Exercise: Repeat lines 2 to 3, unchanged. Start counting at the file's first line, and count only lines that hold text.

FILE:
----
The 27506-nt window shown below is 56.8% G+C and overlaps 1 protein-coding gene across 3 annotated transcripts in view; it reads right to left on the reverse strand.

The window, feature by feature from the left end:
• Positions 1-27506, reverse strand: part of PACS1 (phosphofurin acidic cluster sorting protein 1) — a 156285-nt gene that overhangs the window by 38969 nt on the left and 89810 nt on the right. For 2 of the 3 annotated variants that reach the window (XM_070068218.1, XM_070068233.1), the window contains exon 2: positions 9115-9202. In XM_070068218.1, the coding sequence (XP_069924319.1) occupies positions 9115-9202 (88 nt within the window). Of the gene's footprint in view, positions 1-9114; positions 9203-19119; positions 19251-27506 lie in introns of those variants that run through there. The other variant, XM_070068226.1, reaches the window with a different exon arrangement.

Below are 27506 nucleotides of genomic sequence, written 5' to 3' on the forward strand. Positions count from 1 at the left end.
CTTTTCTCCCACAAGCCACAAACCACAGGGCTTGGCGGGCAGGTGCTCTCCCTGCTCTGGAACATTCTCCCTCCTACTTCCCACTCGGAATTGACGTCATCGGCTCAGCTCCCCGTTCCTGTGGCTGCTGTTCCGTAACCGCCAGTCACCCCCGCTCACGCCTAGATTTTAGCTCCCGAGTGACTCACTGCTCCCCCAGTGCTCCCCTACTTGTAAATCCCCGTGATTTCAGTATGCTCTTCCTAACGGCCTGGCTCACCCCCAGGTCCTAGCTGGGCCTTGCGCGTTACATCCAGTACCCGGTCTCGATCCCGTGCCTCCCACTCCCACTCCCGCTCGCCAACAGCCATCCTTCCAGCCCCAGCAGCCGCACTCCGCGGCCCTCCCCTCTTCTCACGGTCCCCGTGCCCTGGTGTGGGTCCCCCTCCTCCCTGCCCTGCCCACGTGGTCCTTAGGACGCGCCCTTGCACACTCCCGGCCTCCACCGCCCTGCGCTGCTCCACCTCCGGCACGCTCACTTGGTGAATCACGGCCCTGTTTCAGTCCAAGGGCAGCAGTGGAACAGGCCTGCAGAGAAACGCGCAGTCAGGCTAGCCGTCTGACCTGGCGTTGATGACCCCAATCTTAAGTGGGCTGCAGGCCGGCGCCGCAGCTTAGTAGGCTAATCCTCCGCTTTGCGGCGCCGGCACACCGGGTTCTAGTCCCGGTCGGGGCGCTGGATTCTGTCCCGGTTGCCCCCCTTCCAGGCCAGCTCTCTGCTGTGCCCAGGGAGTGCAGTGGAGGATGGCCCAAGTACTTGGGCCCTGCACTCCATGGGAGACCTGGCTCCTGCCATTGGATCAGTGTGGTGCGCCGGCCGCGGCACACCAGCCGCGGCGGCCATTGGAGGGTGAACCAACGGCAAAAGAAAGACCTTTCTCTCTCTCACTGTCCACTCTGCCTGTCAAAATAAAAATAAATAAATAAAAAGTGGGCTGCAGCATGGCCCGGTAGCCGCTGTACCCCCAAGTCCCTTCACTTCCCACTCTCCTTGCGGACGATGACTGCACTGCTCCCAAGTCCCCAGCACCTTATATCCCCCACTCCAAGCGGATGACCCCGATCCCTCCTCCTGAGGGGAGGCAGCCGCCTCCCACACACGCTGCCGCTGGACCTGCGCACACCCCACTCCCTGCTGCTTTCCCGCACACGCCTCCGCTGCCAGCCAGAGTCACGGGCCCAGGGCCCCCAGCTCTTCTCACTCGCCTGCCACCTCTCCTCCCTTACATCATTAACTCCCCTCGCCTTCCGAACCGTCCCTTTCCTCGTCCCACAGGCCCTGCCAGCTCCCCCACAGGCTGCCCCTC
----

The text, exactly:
The window, feature by feature from the left end:
• Positions 1-27506, reverse strand: part of PACS1 (phosphofurin acidic cluster sorting protein 1) — a 156285-nt gene that overhangs the window by 38969 nt on the left and 89810 nt on the right. For 2 of the 3 annotated variants that reach the window (XM_070068218.1, XM_070068233.1), the window contains exon 2: positions 9115-9202. In XM_070068218.1, the coding sequence (XP_069924319.1) occupies positions 9115-9202 (88 nt within the window). Of the gene's footprint in view, positions 1-9114; positions 9203-19119; positions 19251-27506 lie in introns of those variants that run through there. The other variant, XM_070068226.1, reaches the window with a different exon arrangement.